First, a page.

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When Imagination Breathes Right Before Your Eyes – CLOSING NIGHT…Read More
This is the show that the performers would put on for each other. The juggler dropped his pancake (more on that later), the sword swallower even choked up just a little bit of the spaghetti from his dinner (I’ll leave that one alone). That said, even before the show started, I felt like I was in on the jokes, maybe even sitting in Stefan’s living room, dancing a little too wildly and drinking more than I should. So along with other performers, the audience and I cheered the successes, forgave foibles, and generally had a delightful time doing so.Read More
With such an excellent cast, it’s easy to nitpick. The only off note comes from Robert Standley’s Starbuck. Starbuck is supposed to be a charming con man, but on Standley, the snake oil is a little too thick. Still in later love scenes, he embodies the hope and confidence of a true “confidence man”—one that is able to inspire the confidence of others.
The tale is a familiar one—resting on the idea that nobody can love you until you love yourself. But of course this internal struggle to believe in ones own beauty comes much easier when surrounded by people who already believe in it for you.Read More
I’ll admit that I was swept away by the music but when I started to truly understand what was happening in the story, when Alfie clearly shows he is in love with Robby, things begin to really fall into place. With a bizarre but dutiful relationship between Alfie and his sister, Lily, the protector, anchor, and opinionated powerhouse; the friendship between Alfie and Robby that is seemingly innocent and true; the importance of the theatre to every character involved; societal persecution; the unfortunate backdrop of conservatism rearing it’s head to take the freedom and swell of joy right out of it – this was a play/musical that leaves you full of thought, a bit of sadness, and a reason to feel your voice needs to sound.Read More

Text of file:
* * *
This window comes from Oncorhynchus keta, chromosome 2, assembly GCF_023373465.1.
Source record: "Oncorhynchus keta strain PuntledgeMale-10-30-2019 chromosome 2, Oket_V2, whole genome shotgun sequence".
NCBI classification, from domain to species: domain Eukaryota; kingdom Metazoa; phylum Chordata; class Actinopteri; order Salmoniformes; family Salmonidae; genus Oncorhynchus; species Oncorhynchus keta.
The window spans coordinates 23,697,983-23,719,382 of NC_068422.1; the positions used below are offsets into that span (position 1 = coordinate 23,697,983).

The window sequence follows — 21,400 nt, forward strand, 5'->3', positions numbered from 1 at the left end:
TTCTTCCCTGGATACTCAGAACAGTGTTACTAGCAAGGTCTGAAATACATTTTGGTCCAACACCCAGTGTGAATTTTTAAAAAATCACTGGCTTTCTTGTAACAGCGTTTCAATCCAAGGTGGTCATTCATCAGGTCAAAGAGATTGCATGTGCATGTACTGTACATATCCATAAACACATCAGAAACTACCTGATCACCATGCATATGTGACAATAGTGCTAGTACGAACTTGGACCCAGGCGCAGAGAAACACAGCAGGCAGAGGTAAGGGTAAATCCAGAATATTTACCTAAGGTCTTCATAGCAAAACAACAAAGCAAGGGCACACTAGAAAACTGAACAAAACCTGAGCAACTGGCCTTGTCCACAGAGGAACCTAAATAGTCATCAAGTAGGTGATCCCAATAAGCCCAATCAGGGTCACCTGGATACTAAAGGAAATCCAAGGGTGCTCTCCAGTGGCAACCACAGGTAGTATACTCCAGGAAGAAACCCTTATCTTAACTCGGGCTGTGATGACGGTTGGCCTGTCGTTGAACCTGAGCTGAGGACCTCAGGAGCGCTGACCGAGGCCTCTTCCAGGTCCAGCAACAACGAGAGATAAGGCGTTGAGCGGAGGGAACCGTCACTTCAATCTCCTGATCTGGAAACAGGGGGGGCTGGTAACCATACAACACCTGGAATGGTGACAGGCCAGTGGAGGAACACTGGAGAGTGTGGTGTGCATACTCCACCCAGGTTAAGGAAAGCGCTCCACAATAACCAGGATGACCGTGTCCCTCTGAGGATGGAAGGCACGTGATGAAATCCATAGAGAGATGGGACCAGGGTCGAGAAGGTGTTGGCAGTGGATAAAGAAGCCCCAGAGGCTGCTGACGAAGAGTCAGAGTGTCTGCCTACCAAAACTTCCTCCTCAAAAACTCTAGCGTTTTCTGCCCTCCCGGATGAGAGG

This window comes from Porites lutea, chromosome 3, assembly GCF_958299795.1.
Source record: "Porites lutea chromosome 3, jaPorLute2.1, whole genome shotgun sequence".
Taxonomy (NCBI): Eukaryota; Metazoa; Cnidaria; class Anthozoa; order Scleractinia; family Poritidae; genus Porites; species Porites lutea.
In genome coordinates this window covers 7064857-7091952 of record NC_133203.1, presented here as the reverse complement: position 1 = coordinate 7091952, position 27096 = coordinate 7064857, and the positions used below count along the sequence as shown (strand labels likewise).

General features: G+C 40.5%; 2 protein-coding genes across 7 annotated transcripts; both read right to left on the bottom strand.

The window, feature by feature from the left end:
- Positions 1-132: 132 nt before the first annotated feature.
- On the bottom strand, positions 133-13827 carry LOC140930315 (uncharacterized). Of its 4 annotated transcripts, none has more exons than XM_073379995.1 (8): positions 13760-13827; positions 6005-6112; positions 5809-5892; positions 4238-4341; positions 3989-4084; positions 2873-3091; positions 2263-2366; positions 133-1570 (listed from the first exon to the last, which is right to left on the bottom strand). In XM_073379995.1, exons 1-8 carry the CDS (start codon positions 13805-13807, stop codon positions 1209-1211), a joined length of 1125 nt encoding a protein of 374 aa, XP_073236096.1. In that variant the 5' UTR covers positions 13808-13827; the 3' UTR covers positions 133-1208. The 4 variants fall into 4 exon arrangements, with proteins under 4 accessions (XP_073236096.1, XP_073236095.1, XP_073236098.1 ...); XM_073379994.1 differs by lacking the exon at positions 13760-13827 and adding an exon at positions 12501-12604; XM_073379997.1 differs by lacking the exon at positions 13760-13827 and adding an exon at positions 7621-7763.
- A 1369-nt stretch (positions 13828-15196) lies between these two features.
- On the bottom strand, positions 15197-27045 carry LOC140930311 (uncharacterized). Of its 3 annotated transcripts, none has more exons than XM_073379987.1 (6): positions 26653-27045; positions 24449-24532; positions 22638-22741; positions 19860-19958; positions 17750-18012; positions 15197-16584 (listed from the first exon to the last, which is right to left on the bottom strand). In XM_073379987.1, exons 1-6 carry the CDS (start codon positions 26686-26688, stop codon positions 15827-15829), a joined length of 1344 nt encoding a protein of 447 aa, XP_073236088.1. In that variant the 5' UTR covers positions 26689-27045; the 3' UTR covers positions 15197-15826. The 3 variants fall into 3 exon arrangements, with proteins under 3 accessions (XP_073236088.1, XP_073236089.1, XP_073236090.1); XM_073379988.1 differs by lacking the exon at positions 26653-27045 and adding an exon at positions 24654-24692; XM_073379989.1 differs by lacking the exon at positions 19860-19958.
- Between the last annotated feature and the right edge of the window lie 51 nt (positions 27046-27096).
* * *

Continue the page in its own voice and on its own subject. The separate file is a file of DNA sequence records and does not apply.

As I breach the intersection where “blvd.” meets “way”, I notice an adjacent baseball field where middle school adolescents play a game next to fenced off basketball courts and children playing tag. It is memorable to me because the rays of sunlight peeking through the chain links surrounding the field cause me to raise a hand in order to see. But the sun soon goes down, and soon I no longer need to shield my eyes. Just in time, too – a crowd is beginning to form outside one of the Elephant Stage’s five doors I had mistaken for a restroom entrance earlier in the evening.Read More